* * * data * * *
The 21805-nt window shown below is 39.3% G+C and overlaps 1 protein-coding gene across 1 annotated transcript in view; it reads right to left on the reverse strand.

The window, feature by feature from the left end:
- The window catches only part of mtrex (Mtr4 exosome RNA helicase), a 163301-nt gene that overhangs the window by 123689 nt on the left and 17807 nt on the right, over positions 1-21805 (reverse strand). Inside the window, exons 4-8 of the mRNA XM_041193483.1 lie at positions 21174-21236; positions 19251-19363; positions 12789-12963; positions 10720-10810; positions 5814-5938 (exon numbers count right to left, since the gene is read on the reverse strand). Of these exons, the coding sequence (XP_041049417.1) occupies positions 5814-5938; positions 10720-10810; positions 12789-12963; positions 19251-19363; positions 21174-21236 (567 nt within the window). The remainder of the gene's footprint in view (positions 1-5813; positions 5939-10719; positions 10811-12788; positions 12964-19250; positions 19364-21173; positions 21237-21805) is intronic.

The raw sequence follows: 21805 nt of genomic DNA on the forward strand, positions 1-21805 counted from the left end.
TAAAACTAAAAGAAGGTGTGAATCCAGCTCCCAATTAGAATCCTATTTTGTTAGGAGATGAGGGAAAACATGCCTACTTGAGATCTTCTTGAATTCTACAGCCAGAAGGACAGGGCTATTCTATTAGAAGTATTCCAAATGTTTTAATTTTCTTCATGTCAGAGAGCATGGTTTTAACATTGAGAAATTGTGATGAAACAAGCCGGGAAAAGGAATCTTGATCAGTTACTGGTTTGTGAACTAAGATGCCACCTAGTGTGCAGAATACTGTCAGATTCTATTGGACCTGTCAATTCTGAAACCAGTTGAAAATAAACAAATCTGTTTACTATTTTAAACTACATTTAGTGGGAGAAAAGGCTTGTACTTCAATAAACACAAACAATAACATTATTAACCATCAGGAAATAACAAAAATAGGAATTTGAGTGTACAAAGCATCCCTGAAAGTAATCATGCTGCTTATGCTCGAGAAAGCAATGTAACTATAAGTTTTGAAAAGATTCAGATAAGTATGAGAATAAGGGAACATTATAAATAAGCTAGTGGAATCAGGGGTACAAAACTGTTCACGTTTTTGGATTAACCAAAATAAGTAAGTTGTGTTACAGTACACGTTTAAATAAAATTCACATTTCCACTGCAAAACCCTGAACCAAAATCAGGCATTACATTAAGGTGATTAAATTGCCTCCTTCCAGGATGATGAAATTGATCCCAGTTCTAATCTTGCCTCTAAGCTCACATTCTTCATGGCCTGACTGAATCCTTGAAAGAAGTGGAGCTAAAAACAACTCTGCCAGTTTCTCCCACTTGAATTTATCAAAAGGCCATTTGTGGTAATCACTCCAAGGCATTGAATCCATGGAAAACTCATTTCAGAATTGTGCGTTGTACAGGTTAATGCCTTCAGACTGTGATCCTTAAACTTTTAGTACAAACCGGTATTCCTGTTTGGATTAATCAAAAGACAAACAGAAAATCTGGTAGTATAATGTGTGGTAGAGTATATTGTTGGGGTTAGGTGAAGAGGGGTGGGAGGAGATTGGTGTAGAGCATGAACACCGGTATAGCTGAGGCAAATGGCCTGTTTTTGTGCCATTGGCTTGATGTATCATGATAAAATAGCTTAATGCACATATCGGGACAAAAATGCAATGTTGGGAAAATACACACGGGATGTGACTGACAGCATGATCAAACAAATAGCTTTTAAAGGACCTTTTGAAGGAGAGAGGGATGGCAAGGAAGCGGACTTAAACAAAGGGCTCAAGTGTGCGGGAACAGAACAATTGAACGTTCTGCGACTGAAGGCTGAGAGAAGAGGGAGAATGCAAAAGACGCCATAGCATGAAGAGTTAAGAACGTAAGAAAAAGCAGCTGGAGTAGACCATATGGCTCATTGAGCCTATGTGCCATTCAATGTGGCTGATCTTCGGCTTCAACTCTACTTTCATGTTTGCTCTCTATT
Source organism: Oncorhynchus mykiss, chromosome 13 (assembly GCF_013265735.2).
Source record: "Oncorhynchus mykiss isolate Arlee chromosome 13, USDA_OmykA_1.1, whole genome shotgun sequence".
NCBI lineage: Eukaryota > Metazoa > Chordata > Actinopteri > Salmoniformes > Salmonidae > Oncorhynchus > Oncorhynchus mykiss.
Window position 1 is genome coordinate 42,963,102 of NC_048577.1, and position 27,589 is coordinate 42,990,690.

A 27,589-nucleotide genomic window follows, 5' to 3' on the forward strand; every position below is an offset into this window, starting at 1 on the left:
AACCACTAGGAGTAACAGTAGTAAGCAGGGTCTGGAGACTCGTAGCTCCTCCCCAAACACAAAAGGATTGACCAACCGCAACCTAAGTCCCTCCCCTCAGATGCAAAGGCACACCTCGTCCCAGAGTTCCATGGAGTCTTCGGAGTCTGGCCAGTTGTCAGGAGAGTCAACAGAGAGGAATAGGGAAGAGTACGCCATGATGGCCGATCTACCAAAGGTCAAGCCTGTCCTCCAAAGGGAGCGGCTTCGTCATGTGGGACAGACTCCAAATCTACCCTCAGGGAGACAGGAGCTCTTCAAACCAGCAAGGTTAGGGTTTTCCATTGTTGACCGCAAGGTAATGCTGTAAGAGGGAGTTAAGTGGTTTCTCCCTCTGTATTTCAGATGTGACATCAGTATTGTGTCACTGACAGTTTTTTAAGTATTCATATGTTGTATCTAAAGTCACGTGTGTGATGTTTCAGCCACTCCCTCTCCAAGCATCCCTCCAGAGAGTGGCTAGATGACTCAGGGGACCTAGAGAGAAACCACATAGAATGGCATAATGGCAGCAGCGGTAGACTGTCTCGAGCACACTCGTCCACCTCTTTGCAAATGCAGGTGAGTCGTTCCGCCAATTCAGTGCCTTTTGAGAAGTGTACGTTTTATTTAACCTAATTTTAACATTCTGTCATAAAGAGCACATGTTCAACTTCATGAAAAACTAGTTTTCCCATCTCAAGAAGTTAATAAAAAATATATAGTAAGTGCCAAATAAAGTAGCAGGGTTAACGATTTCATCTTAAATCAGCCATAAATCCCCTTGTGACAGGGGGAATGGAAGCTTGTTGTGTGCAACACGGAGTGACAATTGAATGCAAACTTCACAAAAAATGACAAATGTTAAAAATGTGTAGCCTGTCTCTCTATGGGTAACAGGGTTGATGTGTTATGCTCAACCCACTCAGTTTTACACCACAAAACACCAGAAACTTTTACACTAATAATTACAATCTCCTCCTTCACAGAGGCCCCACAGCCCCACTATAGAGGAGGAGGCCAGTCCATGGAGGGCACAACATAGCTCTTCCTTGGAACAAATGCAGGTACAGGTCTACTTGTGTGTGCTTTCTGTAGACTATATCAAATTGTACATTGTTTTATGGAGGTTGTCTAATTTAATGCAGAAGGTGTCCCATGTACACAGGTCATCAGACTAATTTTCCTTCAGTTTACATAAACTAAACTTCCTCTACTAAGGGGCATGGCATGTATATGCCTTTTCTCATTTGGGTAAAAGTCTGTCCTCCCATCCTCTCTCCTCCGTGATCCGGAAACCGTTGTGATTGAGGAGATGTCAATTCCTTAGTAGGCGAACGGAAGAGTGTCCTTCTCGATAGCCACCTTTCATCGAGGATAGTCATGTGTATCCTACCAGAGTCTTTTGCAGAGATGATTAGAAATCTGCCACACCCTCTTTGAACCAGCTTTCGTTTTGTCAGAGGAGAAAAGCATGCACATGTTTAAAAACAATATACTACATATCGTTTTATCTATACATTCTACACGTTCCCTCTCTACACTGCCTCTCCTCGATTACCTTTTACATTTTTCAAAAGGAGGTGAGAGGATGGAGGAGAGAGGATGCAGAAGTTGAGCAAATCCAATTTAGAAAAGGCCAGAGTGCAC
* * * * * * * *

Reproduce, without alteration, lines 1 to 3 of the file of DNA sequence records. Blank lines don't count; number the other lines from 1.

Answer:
The 21805-nt window shown below is 39.3% G+C and overlaps 1 protein-coding gene across 1 annotated transcript in view; it reads right to left on the reverse strand.

The window, feature by feature from the left end:
- The window catches only part of mtrex (Mtr4 exosome RNA helicase), a 163301-nt gene that overhangs the window by 123689 nt on the left and 17807 nt on the right, over positions 1-21805 (reverse strand). Inside the window, exons 4-8 of the mRNA XM_041193483.1 lie at positions 21174-21236; positions 19251-19363; positions 12789-12963; positions 10720-10810; positions 5814-5938 (exon numbers count right to left, since the gene is read on the reverse strand). Of these exons, the coding sequence (XP_041049417.1) occupies positions 5814-5938; positions 10720-10810; positions 12789-12963; positions 19251-19363; positions 21174-21236 (567 nt within the window). The remainder of the gene's footprint in view (positions 1-5813; positions 5939-10719; positions 10811-12788; positions 12964-19250; positions 19364-21173; positions 21237-21805) is intronic.